S. 559, a bill to amend the Grand Ronde Reservation Act, and for other purposes.

In 1954, the Confederated Tribes of the Grand Ronde Community (Tribe) was congressionally terminated, P.L. 83-588. Twenty-nine years later, Congress restored the Tribe’s federal recognition, rights, and privileges with the Grand Ronde Restoration Act, P.L. 98-165. In 1988, Congress established a 9,811-acre reservation for the Tribe, P.L. 100-425, and through subsequent amendments, the Tribe’s reservation grew to 9,879 acres. In 1994, the reservation acreage total grew to 10,120 acres, P.L. 103-435 (1994 Act).

After Congress re-established a reservation for the Tribe, the Tribe learned that an 1871 survey used to define the Tribe’s original reservation boundaries contained an error, and that an 84-acre parcel known as the “Thompson Strip” was excluded from its reservation. To resolve this exclusion, the Department’s Bureau of Land Management (BLM) and the Tribe entered into a land claim settlement wherein the BLM exchanged a 240-acre parcel for the Tribe’s Thompson Strip. The 1994 Act made that 240-acre parcel part of the Tribe’s reservation and extinguished all of the Tribe’s land claims in the State of Oregon.

S. 559 redefines the claims extinguished in the 1994 Act, turning the statewide extinguishment of the Tribe’s land claims into a limited extinguishment for the Thompson Strip. S. 559 also makes land obtained by the Tribe as part of a land claim settlement approved by the United States ineligible for class II and class III gaming under the Indian Gaming Regulatory Act (25 U.S.C. § 2701 et seq.).

In general, the Department would not be supportive of measures that might result in additional federal liability for previously extinguished land claims. While the legislative history does not directly address the statewide claims extinguishment section of the 1994 Act, the Tribe had the opportunity to oppose that provision on the record. The Department encourages the Committee to pursue further investigation of the land claim settlement which resulted in P.L. 103-435 to determine if S. 559 would be appropriate.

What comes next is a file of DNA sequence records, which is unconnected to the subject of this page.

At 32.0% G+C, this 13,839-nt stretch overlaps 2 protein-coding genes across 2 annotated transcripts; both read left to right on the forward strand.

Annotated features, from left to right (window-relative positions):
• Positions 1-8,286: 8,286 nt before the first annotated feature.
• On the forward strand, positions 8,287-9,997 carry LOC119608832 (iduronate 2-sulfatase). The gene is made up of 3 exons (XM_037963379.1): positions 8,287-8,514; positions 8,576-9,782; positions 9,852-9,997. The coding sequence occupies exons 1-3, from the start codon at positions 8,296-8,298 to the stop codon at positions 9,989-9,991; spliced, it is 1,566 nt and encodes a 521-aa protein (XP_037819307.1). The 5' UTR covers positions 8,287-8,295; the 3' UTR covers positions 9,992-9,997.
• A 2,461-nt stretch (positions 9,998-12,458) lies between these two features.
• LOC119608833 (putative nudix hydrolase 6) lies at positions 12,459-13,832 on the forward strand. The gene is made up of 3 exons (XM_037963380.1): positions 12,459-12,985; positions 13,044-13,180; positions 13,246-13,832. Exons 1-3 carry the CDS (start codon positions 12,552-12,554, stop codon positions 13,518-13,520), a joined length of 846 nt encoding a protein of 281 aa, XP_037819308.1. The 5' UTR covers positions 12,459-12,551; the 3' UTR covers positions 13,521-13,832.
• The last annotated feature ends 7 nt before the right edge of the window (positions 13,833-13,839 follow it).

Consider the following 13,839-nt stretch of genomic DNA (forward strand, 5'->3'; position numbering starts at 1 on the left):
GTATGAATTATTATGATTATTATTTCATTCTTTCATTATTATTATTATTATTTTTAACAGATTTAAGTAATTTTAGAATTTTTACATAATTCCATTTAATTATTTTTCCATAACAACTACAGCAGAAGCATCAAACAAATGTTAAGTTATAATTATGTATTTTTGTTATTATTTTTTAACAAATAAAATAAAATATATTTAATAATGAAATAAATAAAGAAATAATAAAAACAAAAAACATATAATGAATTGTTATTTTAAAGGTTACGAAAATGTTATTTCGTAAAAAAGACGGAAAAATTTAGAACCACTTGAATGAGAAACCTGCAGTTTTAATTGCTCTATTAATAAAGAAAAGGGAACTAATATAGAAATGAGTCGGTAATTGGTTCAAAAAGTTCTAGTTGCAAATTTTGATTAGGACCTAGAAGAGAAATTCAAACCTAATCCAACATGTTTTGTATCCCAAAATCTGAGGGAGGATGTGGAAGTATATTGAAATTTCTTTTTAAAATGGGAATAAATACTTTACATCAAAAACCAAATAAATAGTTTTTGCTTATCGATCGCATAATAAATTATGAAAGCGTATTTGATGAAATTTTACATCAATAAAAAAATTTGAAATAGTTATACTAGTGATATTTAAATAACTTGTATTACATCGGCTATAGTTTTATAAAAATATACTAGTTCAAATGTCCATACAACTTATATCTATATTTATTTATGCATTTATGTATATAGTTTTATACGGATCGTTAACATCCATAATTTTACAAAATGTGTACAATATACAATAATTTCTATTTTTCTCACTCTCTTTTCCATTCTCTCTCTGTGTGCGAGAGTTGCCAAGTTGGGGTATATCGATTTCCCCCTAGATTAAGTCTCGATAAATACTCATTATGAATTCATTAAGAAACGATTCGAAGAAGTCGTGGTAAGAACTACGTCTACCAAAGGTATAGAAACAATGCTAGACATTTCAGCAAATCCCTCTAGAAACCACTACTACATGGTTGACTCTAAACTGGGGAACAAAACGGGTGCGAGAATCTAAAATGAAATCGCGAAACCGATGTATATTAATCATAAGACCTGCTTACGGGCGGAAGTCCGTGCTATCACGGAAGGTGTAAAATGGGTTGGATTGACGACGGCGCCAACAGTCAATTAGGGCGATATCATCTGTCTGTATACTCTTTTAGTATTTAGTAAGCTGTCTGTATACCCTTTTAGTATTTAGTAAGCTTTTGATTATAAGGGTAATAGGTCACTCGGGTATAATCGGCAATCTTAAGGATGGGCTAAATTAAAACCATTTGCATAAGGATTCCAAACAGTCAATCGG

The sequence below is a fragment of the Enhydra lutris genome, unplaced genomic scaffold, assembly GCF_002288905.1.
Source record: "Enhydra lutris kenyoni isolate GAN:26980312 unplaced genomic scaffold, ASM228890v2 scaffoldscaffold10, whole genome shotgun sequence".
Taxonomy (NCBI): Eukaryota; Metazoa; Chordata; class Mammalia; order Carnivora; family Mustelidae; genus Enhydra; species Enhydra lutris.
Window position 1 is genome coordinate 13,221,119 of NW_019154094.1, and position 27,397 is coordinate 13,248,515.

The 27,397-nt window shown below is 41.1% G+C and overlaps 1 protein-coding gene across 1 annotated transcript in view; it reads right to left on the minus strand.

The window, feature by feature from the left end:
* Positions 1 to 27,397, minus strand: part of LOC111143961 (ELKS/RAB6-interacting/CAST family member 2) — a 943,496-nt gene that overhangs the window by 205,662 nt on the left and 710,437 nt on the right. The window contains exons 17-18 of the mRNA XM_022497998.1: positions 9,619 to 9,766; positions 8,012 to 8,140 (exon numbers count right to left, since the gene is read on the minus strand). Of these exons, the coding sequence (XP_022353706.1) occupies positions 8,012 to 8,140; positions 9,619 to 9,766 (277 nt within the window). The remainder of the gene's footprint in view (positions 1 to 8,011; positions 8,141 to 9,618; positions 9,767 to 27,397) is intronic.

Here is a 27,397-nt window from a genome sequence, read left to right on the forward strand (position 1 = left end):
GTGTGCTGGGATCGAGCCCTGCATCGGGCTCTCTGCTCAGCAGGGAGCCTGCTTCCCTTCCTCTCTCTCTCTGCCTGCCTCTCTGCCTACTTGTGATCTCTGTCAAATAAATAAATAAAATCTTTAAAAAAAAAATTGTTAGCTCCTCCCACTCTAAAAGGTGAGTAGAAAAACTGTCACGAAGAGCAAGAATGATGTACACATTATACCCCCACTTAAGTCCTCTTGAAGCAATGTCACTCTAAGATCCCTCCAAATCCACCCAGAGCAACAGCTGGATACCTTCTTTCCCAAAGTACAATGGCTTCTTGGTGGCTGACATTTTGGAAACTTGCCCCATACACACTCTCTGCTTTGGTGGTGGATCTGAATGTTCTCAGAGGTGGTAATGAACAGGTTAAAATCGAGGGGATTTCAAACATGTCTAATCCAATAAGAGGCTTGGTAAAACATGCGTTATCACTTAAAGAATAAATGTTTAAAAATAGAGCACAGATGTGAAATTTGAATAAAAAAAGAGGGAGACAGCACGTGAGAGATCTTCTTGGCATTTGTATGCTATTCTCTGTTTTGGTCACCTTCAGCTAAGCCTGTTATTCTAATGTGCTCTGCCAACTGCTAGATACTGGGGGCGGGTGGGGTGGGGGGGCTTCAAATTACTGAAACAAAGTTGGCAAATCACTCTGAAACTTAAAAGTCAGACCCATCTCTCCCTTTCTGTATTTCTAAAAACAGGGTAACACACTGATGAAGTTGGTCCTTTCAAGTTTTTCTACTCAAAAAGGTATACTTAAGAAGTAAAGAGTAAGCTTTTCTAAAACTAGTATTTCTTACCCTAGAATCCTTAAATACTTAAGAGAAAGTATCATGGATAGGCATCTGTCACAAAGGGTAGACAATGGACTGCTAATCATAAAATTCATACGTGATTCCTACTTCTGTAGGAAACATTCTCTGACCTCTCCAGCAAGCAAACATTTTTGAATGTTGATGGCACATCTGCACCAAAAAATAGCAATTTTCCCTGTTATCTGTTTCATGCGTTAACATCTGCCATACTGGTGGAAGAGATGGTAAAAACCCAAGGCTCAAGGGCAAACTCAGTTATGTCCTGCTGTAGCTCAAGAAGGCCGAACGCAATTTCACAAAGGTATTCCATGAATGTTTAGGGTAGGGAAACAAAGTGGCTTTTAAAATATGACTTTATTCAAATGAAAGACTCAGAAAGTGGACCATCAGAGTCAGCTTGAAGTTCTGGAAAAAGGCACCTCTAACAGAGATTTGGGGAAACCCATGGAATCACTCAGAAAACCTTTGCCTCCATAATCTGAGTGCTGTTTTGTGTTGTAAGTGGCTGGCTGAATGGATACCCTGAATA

S. 789, Repealing Existing Substandard Provisions Encouraging Conciliation with Tribes Act (RESPECT Act)

S. 789 would repeal various laws that were passed by Congress during periods in United States’ history that were directly related to the Federal Government’s policy with Indian tribes.  The laws to be repealed by S. 789 range in dates of enactment from 1862 through 1913 and were passed in the eras of Federal Indian policy identified as “removal and reservations (1829–86), and allotment and assimilation (1887-1932)”. The language in many of these laws uses historical and antiquated terms and contexts such as “Indian tribe is in actual hostility to the United States,” or “while at war with the United States,” or “[m]oneys or annuities of hostile Indians” and “withholding of moneys or goods on account of intoxicating liquors.”  These various laws were passed with the sole purpose of prescribing the appropriation of moneys or annuities on the condition of “non-hostility” with the United States, or not to be “under the influence [] of intoxicating liquors,” or withholding such appropriations to Indian tribes for Indian children not attending schools.

The Department agrees that these laws should be repealed and strongly supports S.789.

Conclusion

Thank you for the opportunity to provide the Department’s views. This concludes our statement.